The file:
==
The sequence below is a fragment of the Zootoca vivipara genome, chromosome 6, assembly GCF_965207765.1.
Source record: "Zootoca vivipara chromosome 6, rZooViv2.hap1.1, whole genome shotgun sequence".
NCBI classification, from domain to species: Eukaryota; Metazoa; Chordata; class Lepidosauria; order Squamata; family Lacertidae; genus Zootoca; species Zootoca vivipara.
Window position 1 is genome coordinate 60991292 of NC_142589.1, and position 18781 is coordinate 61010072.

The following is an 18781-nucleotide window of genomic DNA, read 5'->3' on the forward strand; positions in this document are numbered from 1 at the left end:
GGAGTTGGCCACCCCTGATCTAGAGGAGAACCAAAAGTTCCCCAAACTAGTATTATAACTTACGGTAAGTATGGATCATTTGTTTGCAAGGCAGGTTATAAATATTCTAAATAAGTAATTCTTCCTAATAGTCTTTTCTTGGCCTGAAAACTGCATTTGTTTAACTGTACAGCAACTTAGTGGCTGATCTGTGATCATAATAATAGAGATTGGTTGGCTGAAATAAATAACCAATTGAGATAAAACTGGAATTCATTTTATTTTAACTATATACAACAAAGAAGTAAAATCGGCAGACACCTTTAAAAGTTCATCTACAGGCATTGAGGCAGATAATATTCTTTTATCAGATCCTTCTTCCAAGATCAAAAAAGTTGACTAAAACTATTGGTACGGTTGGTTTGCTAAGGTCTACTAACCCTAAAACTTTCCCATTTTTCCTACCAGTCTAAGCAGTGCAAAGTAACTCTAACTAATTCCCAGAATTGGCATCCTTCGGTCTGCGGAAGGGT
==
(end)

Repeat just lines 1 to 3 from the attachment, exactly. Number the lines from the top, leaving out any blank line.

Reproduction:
The sequence below is a fragment of the Zootoca vivipara genome, chromosome 6, assembly GCF_965207765.1.
Source record: "Zootoca vivipara chromosome 6, rZooViv2.hap1.1, whole genome shotgun sequence".
NCBI classification, from domain to species: Eukaryota; Metazoa; Chordata; class Lepidosauria; order Squamata; family Lacertidae; genus Zootoca; species Zootoca vivipara.